Beeturia: The myth

After some people eat beets, their urine turns red, a harmless condition called beeturia or betaninuria. Because this looks like blood in the urine, someone who doesn't know it is caused by beets can become alarmed and go see a doctor. Other people have normal-looking yellow urine after they eat beets. The myth is that beeturia is caused by a single gene with two alleles, with the allele for beeturia being recessive.

The reality

Beeturia as a character


In early studies of beeturia (Allison and McWhirter 1956, Saldanha et al. 1960, Saldanha et al. 1962, Watson et al. 1963), people ate beets and then were classified as beeturic or non-beeturic based on the appearance of the urine. In general, people were classified as beeturic if there was any detectable redness in their urine. Forrai et al. (1968, 1982) measured the red color in urine with a photometer set to 530 nm, with the absorbance at the yellow wavelength of 660 nm subtracted to give "beet urine units." They found a broad distribution, but no separation into excretors and non-excretors, in a sample of 244 children (Forrai et al. 1968) and 198 twins (Forrai et al. 1982). Pearcy et al. (1991) conducted a similar study and came to the same conclusion, but they do not give their data. Watts et al. (1993) also found a distribution that was skewed but not bimodal.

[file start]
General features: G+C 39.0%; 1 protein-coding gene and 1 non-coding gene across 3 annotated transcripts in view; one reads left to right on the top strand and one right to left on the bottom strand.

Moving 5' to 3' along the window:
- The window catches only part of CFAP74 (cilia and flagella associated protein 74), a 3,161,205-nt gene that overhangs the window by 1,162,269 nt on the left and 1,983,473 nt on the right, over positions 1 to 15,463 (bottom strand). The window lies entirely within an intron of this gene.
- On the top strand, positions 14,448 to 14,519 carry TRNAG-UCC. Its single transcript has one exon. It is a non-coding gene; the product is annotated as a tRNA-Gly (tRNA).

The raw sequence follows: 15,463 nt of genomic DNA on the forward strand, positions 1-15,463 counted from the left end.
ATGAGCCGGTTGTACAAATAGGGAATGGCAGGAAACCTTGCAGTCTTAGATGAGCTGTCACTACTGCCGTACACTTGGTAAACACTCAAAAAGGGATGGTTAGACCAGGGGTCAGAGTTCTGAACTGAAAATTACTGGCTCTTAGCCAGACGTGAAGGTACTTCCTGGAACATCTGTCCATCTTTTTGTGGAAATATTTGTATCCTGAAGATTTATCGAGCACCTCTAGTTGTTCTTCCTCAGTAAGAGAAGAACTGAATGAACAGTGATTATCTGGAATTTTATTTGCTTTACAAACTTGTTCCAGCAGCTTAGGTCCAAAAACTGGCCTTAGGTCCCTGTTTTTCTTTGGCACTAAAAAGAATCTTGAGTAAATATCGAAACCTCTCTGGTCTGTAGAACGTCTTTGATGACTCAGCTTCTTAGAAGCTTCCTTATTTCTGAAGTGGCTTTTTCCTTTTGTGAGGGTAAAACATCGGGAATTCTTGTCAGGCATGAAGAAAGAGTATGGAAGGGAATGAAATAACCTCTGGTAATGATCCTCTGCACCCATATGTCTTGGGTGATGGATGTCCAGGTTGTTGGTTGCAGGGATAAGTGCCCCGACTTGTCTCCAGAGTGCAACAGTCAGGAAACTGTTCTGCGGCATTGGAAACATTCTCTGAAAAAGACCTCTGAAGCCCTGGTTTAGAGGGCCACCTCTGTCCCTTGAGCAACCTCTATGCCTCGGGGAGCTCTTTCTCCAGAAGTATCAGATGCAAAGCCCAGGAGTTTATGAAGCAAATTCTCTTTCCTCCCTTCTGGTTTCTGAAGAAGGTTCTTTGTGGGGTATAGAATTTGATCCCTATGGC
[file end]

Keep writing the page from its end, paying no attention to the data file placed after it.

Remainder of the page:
beeturia graphs
Percentage of people with different amounts of betanine in their urine after eating beets. Top, data from Forrai et al. (1968); middle, data from Forrai et al. (1982); bottom, data from Watts et al. (1993).